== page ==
Publication number | US7888935 B1 |

Publication type | Grant |

Application number | US 12/036,654 |

Publication date | Feb 15, 2011 |

Filing date | Feb 25, 2008 |

Priority date | Feb 23, 2007 |

Fee status | Paid |

Publication number | 036654, 12036654, US 7888935 B1, US 7888935B1, US-B1-7888935, US7888935 B1, US7888935B1 |

Inventors | Hao Tan, Craig H. Meyer |

Original Assignee | University Of Virginia Patent Foundation |

Export Citation | BiBTeX, EndNote, RefMan |

Patent Citations (17), Non-Patent Citations (25), Referenced by (14), Classifications (8), Legal Events (6) | |

External Links: USPTO, USPTO Assignment, Espacenet | |

US 7888935 B1

Abstract

First, benchmark data are collected on two thin slices of an object to get measured k-space trajectories. To find delays on different physical gradients, the root mean square error between estimated and measured k-space trajectories is minimized for different delays. To reduce the error further, an eddy current compensation is introduced along each physical gradient axis. A more accurate estimation of the k-space trajectory can be obtained to image the object.

Claims(12)

1. A method for imaging an object, the method comprising:

(a) scanning at least two slices of a calibration object;

(b) measuring k-space trajectories in said at least two slices to obtain benchmark data;

(c) scanning the object to obtain image data for a plurality of gradient axes;

(d) applying an anisotropic delay to the image data for each of the gradient axes, wherein the anisotropic delay is determined so as to minimize an error between the image data and the benchmark data;

(e) obtaining a first k-space trajectory estimate from the image data to which the anisotropic delay has been applied;

(f) applying an eddy current compensation to the image data for each of the gradient axes, the eddy current compensation being determined in accordance with a difference between the measured k-space trajectories and the first k-space trajectory estimate;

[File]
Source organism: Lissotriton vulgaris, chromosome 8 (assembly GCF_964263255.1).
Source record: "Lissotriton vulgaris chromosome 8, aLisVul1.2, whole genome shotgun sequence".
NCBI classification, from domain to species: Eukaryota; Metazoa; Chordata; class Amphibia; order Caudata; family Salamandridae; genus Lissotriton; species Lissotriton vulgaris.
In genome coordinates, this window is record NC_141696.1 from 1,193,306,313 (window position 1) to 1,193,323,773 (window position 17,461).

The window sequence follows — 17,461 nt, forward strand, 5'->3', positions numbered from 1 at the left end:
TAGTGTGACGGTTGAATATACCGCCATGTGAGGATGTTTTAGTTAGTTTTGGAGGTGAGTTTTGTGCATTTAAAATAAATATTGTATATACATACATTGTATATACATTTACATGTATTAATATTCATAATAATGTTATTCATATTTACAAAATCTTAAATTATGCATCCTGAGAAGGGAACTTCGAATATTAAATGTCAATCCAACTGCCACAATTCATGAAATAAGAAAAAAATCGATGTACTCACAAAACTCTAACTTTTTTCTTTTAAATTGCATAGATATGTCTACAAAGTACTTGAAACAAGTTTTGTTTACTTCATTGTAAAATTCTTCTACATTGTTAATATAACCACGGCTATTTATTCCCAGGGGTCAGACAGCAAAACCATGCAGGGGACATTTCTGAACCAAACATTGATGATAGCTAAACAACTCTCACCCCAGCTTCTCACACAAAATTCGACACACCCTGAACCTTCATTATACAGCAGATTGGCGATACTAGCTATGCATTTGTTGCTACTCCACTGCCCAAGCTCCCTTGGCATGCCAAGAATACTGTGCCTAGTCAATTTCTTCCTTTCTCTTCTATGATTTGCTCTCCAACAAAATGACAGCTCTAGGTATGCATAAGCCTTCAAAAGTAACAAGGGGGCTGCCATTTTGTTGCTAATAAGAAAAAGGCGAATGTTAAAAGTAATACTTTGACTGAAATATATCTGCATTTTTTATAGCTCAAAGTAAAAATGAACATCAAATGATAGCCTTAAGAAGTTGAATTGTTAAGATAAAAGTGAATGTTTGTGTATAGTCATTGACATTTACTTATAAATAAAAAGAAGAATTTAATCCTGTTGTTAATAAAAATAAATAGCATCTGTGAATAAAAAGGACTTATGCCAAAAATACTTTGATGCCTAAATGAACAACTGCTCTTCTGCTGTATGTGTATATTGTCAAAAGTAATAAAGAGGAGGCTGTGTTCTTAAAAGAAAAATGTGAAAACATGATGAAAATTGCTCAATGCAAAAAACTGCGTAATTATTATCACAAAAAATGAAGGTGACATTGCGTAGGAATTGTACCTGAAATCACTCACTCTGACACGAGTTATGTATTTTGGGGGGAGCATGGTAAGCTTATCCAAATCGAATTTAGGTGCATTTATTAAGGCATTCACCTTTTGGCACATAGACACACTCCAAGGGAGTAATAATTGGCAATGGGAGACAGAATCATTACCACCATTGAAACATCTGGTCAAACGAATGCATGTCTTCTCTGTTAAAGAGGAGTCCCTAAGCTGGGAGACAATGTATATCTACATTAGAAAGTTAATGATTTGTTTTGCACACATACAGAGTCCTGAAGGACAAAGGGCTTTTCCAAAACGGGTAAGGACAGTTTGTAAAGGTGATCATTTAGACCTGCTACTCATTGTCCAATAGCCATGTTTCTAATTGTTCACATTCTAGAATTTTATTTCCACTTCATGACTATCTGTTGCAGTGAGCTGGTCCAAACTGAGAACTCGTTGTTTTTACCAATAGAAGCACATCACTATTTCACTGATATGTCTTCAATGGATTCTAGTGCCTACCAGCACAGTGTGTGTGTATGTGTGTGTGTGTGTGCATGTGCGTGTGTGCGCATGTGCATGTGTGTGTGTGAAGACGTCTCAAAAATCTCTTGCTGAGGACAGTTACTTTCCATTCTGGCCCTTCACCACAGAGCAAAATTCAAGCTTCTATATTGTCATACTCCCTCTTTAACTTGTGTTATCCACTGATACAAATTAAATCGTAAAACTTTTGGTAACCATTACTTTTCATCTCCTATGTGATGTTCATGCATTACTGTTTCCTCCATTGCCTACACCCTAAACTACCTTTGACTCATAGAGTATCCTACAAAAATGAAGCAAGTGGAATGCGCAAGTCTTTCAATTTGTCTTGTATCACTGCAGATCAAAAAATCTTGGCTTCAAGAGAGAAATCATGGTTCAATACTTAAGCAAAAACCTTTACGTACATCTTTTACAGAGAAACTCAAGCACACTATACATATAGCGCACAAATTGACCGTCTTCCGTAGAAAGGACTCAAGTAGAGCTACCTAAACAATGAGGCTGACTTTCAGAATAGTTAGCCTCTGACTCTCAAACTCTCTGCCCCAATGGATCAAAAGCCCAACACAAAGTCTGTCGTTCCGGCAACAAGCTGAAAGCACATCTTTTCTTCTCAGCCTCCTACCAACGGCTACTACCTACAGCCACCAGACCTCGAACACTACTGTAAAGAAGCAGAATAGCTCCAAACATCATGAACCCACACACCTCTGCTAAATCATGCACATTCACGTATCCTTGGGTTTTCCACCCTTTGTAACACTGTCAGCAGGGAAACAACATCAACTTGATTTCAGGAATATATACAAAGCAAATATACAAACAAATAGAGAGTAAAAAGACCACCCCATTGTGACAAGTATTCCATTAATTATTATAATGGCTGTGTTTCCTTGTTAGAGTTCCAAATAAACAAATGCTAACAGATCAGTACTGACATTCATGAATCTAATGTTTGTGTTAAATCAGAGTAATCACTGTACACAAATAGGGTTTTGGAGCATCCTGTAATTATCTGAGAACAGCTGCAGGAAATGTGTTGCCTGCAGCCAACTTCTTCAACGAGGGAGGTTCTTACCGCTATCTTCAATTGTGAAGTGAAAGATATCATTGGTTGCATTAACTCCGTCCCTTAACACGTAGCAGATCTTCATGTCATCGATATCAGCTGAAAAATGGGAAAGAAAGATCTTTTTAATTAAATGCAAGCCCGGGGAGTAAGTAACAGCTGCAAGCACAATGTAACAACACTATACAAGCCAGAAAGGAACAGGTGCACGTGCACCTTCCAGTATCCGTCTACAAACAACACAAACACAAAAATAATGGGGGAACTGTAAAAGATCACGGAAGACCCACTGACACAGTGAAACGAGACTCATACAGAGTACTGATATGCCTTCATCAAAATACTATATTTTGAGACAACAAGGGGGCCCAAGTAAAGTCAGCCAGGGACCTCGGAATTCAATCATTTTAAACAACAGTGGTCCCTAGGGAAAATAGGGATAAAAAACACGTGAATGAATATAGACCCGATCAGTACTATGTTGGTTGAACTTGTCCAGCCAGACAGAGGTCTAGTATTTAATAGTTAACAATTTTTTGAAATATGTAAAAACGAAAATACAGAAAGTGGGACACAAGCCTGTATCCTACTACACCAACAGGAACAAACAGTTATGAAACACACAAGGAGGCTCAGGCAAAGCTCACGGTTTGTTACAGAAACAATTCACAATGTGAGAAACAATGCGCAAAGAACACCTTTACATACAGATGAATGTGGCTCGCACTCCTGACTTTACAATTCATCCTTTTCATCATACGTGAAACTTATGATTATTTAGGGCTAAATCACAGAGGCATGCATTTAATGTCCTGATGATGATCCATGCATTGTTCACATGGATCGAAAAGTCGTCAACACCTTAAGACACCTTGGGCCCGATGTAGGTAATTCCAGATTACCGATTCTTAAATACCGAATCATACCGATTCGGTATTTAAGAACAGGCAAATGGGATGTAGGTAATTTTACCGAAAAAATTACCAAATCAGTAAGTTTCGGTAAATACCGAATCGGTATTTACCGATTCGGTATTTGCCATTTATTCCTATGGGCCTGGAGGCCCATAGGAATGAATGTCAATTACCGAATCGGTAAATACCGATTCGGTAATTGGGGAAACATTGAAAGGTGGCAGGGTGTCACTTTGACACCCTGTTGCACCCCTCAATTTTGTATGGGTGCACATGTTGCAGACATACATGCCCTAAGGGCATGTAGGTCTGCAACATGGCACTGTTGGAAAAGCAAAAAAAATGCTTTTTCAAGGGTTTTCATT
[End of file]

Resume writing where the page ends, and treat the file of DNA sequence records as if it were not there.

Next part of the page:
(g) obtaining a second k-space trajectory estimate from the image data with the anisotropic delay and the eddy current compensation applied; and

(h) reconstructing an image of the object using the second k-space trajectory estimate.

2. The method of claim 1 , wherein said at least two slices comprise two slices symmetrically offset around an isocenter of the calibration object for coronal, sagittal, and transverse views of the object.

3. The method of claim 2 , wherein the measured k-space trajectories are obtained by measuring eddy currents and phase terms in said two symmetrically offset slices, deducting the measured eddy currents from the phase terms to obtain corrected phase terms, and dividing the corrected phase terms by a distance between the two symmetrically offset slices.

4. The method of claim 1 , wherein the anisotropic delay is applied to a physical gradient vector, which is rotated to obtain a logical gradient vector.

5. The method of claim 1 , wherein the eddy current compensation is determined from a convolution of a slew rate of a desired gradient waveform and a system impulse response function.

6. A system for imaging an object, the system comprising:

a scanner for scanning the object;

a processor, in communication with the scanner, for scanning at least two slices of a calibration object, measuring k-space trajectories in said at least two slices to obtain benchmark data, scanning the object to obtain image data for a plurality of gradient axes, applying an anisotropic delay to the image data for each of the gradient axes, wherein the anisotropic delay is determined so as to minimize an error between the image data and the benchmark data, obtaining a first k-space trajectory estimate from the image data to which the anisotropic delay has been applied, applying an eddy current compensation to the image data for each of the gradient axes, the eddy current compensation being determined in accordance with a difference between the measured k-space trajectories and the first k-space trajectory estimate, obtaining a second k-space trajectory estimate from the image data with the anisotropic delay and the eddy current compensation applied, and reconstructing an image of the object using the second k-space trajectory estimate; and

an output, in communication with the processor, for outputting the image.

7. The system of claim 6 , wherein said at least two slices comprise two slices symmetrically offset around an isocenter of the calibration object for coronal, sagittal, and transverse views of the object.

8. The system of claim 7 , wherein the measured k-space trajectories are obtained by measuring eddy currents and phase terms in said two symmetrically offset slices, deducting the measured eddy currents from the phase terms to obtain corrected phase terms, and dividing the corrected phase terms by a distance between the two symmetrically offset slices.